How do ethnic minority Britons feel about the term ‘BAME’?

Tanya AbrahamResearch Director for Political and Social Research
January 18, 2022, 9:21 AM GMT+0

There is a tendency to see the term as unrepresentative and impractical

UK broadcasters announced recently that they would be committing to avoiding the use of the term BAME wherever possible. The term, which describes individuals who are ‘Black, Asian or Minority Ethnic’, is considered to be a catch-all term for ethnic minority people in Britain as a whole, and its use fails to represent the unique experiences of different ethnic groups.

YouGov research among 1,015 ethnic minority Britons in May of this year found a tendency to agree with this point of view.

What does BAME mean?

The vast majority of ethnic minority Britons (83%) say they understand the term BAME very or fairly well, whilst 13% say they lack understanding. This uncertainty increases with age; 8% of those aged 18 to 24 have this view compared to 19% of those aged 65 and above.

Slightly more people say that they don’t understand what is meant by the ‘Minority Ethnic’ component (17%). For this term, it is the youngest age group who say they don’t understand it (23% of those aged 18 to 24) compared to the older age groups (14% of 50-64 year olds and 15% of those aged 65 and above).

It is clear, however, that when asked specifically about which groups are included in the term ‘Minority Ethnic’, confusion reigns. Around a fifth think this refers to anyone who isn’t White (17%) while another 16% say it describes someone who belongs to a specific ethnic minority or group of ethnic minorities excluding Black or Asian people (note that this category could include White minorities). A further 6% link it to anyone who isn’t White, Black or Asian whilst a fifth (20%) are unsure about its definition.

Those who in the ‘Other ethnicity’ group* are more likely than others to say ‘Minority Ethnic’ means ‘anyone who isn’t White, Black or Asian (16%, vs 3-4% of Indian, Pakistani and Black Britons).

Is it acceptable to use BAME, and is it a representative term?

Attitudes here appear contradictory. While ethnic minority Britons tend to think it is acceptable to use as an umbrella term for the portion of the British population that is non-white (by 49% to 31%), it is not their preferred term, which goes to simply “ethnic minorities” by 58% to 27%.

Nevertheless, deeper examination of attitudes towards the term reveals underlying hostility.

Relatively few ethnic minority Britons believe the term ‘BAME’ represents them well (28%), with half saying it does not represent them well. Similar numbers say the same about how the term represents those of an ethnic minority background in general.

Likewise, few think the term BAME is accurate (30%), helpful (31%), or a practical term to use (35%).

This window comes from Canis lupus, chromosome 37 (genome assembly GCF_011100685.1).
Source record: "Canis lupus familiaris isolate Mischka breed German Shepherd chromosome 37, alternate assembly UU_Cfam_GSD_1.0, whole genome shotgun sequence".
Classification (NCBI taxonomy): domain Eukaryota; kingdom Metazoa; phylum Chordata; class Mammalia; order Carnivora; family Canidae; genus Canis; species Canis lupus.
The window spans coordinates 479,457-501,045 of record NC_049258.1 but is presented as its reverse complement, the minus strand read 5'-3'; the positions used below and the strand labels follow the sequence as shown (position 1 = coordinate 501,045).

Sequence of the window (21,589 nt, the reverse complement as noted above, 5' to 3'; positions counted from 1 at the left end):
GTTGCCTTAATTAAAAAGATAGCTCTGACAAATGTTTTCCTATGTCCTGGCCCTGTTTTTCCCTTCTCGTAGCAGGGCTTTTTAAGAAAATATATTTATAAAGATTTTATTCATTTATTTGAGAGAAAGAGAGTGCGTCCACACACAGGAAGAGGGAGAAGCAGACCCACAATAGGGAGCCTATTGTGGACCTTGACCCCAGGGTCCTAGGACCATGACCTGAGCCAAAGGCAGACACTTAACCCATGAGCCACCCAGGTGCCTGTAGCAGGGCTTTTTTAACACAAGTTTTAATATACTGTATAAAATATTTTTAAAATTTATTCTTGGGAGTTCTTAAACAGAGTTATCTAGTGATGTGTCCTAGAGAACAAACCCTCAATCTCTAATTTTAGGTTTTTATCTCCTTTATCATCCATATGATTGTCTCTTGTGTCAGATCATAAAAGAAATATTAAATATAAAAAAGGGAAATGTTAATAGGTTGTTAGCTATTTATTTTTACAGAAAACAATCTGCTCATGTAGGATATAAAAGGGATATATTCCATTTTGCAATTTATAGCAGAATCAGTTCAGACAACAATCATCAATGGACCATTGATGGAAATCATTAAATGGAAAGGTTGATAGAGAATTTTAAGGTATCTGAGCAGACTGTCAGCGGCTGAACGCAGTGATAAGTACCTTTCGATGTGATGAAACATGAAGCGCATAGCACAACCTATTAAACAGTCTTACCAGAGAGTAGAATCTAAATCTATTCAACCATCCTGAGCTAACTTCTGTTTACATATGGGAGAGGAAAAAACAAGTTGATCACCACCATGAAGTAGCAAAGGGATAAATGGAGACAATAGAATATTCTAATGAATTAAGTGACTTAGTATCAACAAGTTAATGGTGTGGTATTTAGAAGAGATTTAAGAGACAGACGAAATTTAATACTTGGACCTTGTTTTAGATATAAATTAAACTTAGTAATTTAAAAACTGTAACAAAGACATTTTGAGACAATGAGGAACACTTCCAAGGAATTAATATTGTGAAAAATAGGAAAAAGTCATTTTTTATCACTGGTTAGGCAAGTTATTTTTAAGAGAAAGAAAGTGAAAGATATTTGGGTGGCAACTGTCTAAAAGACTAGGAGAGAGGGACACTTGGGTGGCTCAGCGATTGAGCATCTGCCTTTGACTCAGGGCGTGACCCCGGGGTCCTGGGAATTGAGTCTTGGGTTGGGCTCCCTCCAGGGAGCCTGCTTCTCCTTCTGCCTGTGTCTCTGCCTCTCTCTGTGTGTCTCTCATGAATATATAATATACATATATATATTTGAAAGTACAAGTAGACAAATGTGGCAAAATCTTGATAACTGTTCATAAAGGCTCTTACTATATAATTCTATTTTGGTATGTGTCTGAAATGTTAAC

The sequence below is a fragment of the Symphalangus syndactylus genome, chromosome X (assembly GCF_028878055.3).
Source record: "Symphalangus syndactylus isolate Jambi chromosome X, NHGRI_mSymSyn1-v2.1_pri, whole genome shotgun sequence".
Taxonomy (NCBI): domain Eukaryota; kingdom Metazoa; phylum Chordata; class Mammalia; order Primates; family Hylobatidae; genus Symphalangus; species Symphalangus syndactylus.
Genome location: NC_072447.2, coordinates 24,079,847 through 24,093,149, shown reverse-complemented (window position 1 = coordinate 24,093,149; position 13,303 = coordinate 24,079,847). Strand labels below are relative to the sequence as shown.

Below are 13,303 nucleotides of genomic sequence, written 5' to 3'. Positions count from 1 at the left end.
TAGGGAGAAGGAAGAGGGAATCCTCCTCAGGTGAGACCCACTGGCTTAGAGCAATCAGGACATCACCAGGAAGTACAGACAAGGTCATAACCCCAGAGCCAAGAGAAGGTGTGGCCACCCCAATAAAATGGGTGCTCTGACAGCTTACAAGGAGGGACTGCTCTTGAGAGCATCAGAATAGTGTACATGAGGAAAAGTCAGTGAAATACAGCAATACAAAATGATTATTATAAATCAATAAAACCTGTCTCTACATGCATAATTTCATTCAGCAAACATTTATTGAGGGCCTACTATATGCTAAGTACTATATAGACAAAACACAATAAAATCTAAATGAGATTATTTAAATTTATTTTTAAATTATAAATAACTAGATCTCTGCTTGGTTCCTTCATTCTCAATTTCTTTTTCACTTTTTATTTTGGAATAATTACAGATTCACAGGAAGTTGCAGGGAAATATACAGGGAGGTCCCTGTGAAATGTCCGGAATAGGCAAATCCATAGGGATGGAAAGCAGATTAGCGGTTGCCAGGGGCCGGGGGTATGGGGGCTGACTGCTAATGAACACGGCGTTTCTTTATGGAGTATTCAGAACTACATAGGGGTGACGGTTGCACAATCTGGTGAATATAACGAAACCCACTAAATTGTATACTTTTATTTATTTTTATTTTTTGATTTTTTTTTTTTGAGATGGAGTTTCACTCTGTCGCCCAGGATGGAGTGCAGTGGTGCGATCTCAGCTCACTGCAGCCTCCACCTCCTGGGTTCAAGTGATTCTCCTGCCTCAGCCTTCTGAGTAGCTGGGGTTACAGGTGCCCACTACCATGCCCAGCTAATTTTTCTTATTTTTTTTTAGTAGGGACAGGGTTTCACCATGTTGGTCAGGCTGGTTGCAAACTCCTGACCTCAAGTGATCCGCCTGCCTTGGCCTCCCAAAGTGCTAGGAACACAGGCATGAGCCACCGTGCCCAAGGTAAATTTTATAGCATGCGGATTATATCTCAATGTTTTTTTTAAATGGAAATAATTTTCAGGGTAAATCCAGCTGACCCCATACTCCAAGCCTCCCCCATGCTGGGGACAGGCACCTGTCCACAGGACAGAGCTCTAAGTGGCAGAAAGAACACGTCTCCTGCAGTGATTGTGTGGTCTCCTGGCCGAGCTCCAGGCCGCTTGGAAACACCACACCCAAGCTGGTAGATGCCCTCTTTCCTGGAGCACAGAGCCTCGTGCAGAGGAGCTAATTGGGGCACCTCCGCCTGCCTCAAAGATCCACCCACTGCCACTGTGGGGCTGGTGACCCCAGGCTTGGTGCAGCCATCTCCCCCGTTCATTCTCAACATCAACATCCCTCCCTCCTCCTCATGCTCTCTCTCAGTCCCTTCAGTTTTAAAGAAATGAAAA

What these seemingly contradictory attitudes could indicate is that, while in the narrowest sense ‘BAME’ is seen as a term that can function to literally describe people as being non-white, should any form of meaningful context be required then it is too crude to be useful.

Black respondents in particular are unlikely to see a positive case for the term BAME in any of the questions we asked. The same is true of Britons of Indian origin, although they are split 40%-44% on whether or not it is a practical term to use.

Mixed race respondents are especially likely to say that the term doesn’t represent themselves (64%) or those of an ethnic minority background (65%) well.

Pakistani respondents, by contrast, tend to be more permissive, particularly on the accuracy or representativeness of the term. Those who come under the ‘Other ethnicity’ category are particularly unlikely to say that the term BAME represents them well, at just 14%.

Overall, approaching half (45%) think ‘BAME’ is used to over-simplify the views and experiences of people from ethnic minorities, almost twice the number who think it helps to improve understanding of ethnic minority groups by looking at things from an overall level (24%). The tendency to see BAME as an oversimplification is present across all ethnic groups, with mixed ethnicity Britons (60%) and Indian Britons (52%) most likely to say so.

Likewise, by two to one ethnic minority Britons think the term BAME a short-term fix which avoids addressing systemic racial issues (44%) rather than being part of a sustained effort to tackle systemic racial problems (21%).

Again, all ethnic groups tend to see the term as a short-term fix, with Black (52%) and Indian Britons (50%) the most likely to say so. Respondents who are of mixed ethnicity, or fall under the ‘Other Asian’ grouping,** are more likely than other groups to see ‘BAME’ as neither a short term fix nor an effort to tackle racial problems, at 35% and 29% respectively.


* Our ethnic groups correspond with the 2011 Census categories, with the ‘Other ethnicity’ group referring to “Arab” or “Any other ethnic group”

** Those with an Asian background that is not Indian, Pakistani, Bangladeshi or Chinese

See full results here and here

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